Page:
The Line between Property Crimes and Violent Crimes in CO
Posted By: Jacob Martinez
Property crimes consist of a broad range of offenses that involve the theft, destruction, or damage to property. Property crimes range in severity from low-level misdemeanors to quite serious felonies that can be punishable by decades behind bars.
Crimes against property are charged based on the property damaged or stolen, and with the exception of robbery, do not typically involve a show or threat of force against someone. However, property crimes can quickly turn violent, even if the defendant’s original intent was not to commit a violent crime.
Generally, any violence that results from a property crime will be charged separately, and these charges are likely to be much more severe than the property crime itself. In some cases, the line between violent crimes and property crimes can be surprisingly thin – and have profound consequences for the accused.
Below, we’re going to review four Colorado property crimes that frequently escalate to violence, and what consequences you could face if charged with a violent crime rather than one against property.
Arson is a serious offense that involves setting fire to or using explosives to destroy property, whether for the purpose of insurance fraud or out of malicious intent. Generally, Colorado arson crimes involve residential property or businesses, but you can also face arson charges for setting fire to a boat, forest, or other structure.
If the building or structure is occupied at the time of the offense, arson can easily cross the line into violent crime. This could be charged as attempted murder, or even murder or manslaughter if someone is killed as a result of the offense. If victims sustain injuries as a result of the fire, you could also be charged with aggravated assault.
The penalties for these serious crimes will depend on the circumstances of the alleged offense, but generally you can expect at least a decade in prison and thousands in criminal fines for an arson that results in bodily harm to another.
Colorado law defines burglary as an unlawful entry into a residence or other structure with the intent of committing a crime after gaining entry. Although burglary is typically associated with theft, it may be tied to other offenses such as assault, murder, or vandalism.
If burglary was committed with the intent of harming someone once gaining entry, this clearly crosses the line into violent crime, and you will also face charges for assault, attempted assault, and potentially even murder or attempted murder.
What if you did not intend to hurt anyone, though? What if you unexpectedly encountered an occupant, and the situation escalated to violence? In this case, the home invasion crosses the line into personal crimes, in addition to charges for unlawful entry.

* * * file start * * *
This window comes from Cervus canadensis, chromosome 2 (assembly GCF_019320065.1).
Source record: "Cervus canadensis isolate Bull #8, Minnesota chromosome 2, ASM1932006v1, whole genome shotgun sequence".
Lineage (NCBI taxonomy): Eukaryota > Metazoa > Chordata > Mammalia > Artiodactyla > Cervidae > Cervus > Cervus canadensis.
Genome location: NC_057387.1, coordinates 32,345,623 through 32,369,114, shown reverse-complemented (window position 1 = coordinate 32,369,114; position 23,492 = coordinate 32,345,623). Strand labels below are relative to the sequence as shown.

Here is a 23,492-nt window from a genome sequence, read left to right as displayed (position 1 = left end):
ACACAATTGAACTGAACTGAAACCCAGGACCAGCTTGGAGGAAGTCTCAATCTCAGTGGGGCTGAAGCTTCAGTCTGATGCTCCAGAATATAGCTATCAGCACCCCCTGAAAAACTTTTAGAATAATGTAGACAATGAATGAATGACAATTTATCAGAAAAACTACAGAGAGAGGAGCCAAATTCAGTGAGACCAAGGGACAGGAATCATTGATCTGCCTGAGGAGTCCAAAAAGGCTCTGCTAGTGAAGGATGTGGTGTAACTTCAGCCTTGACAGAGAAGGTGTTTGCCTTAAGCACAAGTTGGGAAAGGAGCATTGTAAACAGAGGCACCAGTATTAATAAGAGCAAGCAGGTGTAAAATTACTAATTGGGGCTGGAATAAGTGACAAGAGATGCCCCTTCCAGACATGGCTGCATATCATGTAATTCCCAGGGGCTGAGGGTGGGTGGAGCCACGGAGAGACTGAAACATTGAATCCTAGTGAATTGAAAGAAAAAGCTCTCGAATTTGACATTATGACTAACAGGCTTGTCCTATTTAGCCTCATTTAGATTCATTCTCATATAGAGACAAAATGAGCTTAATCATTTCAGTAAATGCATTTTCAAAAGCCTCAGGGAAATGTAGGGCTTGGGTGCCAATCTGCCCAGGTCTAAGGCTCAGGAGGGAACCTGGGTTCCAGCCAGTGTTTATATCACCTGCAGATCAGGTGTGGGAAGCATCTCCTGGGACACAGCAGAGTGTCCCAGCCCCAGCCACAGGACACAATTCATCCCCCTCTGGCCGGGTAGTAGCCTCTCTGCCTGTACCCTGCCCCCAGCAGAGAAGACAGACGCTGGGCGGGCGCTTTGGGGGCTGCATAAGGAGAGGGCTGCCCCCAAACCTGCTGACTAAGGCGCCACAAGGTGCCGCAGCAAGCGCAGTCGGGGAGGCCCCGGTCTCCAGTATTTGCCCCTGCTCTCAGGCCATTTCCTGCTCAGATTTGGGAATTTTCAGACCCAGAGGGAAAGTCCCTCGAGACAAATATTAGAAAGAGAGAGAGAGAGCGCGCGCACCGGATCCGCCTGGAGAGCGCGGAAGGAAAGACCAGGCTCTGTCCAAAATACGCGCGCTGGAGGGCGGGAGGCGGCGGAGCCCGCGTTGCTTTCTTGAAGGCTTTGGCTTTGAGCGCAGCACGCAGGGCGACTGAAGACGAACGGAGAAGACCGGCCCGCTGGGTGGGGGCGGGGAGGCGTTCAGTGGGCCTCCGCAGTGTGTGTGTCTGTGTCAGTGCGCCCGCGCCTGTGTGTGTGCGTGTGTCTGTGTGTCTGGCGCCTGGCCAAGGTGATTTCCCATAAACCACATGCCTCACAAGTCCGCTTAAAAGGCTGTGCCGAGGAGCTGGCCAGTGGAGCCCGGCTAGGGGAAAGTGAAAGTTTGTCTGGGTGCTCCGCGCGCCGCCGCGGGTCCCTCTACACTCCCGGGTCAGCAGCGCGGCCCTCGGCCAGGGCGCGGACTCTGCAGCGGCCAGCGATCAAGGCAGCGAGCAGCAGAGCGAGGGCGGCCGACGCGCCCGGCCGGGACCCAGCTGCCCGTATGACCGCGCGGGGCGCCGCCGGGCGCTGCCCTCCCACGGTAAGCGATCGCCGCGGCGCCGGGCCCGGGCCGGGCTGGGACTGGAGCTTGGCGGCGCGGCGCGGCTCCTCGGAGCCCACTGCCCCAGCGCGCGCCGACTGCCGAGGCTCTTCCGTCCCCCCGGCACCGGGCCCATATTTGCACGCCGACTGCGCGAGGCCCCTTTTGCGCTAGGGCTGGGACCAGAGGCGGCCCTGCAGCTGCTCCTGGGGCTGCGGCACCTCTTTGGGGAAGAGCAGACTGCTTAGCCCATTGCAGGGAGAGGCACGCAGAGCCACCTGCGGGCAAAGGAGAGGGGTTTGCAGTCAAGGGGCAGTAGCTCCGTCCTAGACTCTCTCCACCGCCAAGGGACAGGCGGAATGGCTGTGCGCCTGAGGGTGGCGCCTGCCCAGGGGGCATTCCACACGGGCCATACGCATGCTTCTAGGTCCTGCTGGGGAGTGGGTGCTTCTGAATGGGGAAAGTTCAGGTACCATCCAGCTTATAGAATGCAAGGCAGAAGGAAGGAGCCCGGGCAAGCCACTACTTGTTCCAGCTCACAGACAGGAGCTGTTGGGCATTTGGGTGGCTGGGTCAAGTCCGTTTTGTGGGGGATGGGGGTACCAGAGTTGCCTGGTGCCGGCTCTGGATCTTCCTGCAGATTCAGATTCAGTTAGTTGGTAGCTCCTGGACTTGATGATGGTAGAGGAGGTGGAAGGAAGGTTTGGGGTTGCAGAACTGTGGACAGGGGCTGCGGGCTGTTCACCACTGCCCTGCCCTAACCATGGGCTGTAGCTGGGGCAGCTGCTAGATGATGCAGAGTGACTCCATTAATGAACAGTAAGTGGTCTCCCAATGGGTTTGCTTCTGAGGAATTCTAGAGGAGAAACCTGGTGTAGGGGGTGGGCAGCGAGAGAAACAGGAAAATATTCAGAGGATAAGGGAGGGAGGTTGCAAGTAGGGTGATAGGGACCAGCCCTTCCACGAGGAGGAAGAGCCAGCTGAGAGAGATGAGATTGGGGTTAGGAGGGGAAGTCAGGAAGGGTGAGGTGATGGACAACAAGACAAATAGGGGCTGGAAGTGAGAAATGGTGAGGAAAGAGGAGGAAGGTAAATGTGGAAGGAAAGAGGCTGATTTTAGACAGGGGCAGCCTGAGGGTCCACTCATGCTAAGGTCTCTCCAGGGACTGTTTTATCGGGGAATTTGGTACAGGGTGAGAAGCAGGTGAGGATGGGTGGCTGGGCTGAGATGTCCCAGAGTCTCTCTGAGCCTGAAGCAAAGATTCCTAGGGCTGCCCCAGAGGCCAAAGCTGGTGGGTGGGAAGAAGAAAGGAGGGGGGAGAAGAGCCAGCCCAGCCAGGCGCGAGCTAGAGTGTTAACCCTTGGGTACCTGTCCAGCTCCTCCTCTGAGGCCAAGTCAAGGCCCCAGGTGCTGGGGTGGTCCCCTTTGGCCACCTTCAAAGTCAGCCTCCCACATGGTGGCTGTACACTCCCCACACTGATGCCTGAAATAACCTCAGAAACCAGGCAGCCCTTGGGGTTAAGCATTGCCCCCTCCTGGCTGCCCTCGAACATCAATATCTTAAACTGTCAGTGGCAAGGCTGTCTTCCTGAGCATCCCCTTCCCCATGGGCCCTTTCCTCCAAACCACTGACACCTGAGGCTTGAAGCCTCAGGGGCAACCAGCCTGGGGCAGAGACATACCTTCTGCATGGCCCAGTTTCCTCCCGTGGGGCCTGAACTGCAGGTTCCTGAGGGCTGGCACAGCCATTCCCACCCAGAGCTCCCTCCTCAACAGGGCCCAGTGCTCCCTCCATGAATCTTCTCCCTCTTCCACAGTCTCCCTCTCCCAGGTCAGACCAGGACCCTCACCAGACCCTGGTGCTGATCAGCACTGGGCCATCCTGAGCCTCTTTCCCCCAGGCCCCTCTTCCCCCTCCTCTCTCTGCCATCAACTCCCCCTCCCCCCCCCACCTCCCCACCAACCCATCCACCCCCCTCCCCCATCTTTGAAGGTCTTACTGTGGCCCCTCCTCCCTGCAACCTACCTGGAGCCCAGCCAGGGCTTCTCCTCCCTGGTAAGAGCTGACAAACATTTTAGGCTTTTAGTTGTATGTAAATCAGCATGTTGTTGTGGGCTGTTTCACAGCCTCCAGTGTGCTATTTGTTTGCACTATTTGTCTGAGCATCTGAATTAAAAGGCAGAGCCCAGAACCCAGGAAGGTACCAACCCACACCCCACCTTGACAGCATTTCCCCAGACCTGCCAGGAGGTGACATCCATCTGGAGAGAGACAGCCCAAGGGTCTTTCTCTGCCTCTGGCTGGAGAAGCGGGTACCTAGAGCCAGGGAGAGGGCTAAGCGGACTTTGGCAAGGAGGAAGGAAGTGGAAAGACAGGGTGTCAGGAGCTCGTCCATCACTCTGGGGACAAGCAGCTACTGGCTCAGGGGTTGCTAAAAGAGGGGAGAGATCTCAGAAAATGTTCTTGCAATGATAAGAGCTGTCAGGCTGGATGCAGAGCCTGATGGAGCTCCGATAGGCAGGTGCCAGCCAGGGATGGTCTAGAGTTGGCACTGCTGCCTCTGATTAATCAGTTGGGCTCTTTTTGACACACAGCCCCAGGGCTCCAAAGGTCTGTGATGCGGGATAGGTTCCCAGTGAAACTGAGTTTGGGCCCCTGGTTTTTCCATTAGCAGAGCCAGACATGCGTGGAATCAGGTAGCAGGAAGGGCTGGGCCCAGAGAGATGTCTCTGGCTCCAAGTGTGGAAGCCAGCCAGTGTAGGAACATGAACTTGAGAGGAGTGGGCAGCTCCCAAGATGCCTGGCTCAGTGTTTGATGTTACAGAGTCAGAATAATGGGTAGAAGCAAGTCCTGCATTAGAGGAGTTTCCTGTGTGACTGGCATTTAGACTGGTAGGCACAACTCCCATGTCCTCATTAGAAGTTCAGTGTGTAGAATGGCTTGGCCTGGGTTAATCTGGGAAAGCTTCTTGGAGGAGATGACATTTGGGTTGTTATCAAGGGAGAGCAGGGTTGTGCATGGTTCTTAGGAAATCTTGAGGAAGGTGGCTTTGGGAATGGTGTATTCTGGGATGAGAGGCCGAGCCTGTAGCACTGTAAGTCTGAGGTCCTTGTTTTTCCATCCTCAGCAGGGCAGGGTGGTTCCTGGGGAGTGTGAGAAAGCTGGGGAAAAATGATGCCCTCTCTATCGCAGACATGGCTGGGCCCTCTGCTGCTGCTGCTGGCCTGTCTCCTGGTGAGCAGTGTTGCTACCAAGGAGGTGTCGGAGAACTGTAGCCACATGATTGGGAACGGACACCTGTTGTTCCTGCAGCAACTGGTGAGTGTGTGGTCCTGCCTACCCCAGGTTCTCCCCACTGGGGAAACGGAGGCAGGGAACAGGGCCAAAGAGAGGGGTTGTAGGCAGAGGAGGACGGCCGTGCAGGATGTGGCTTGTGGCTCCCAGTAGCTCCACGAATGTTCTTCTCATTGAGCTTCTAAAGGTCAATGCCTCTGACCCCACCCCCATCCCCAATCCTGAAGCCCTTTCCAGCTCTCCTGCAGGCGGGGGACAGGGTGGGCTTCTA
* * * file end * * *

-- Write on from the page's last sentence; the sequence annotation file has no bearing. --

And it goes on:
Generally, if a home invasion escalates to violence, you will face charges for whatever violence transpired, even if you were reacting to a show of force by the occupant. The logic here is that you would not have needed to defend yourself had you not committed the original offense of burglary.
Trespassing also involves unlawful entry into the property of another, but it differs from burglary in that it generally does not involve the intention to commit a crime after gaining entry.
Like burglary, trespassing can also go awry unexpectedly if you encounter an occupant in the midst of the offense, and respond to a show of force with violence. In this case, you will also face charges for whatever violent acts transpire.
Robbery differs from other theft crimes in that it involves the use of force or the threat of force in order to steal something of value from the victim. If you use or claim to be armed with a deadly weapon in the commission of a robbery, you will face the enhanced charge of aggravated robbery.
Due to the nature of the offense, robberies often escalate to violence, even if you did not originally intend to actually harm anyone. A robbery can become violent if the victim attempts to deter the defendant with a show of force, or simply if the defendant panics and commits a violent act.
If you inflict violence in the commission of a robbery, you will face charges for whatever violence transpired. Common charges include assault and aggravated assault, although other charges may be pressed depending on the circumstances of the offense.
In short, there are a number of ways that Colorado property crimes can escalate to violence, even if the defendant did not originally intend to commit a violent crime. However, regardless of intent, you can and will be held accountable for any violence that transpires in the commission of a property crime.
About the Author:
Denver-based criminal defense and DUI attorney Jacob E. Martinez is a knowledgeable and experienced litigator with a record of success providing innovative solutions to clients facing criminal charges of any severity. Mr. Martinez has been designated a Top 100 Trial Lawyer by the National Trial Lawyers and has been awarded both the Avvo Client’s Choice Award and Avvo Top Attorney designation, evidencing his reputation for his exemplary criminal and DUI defense work and high moral standards.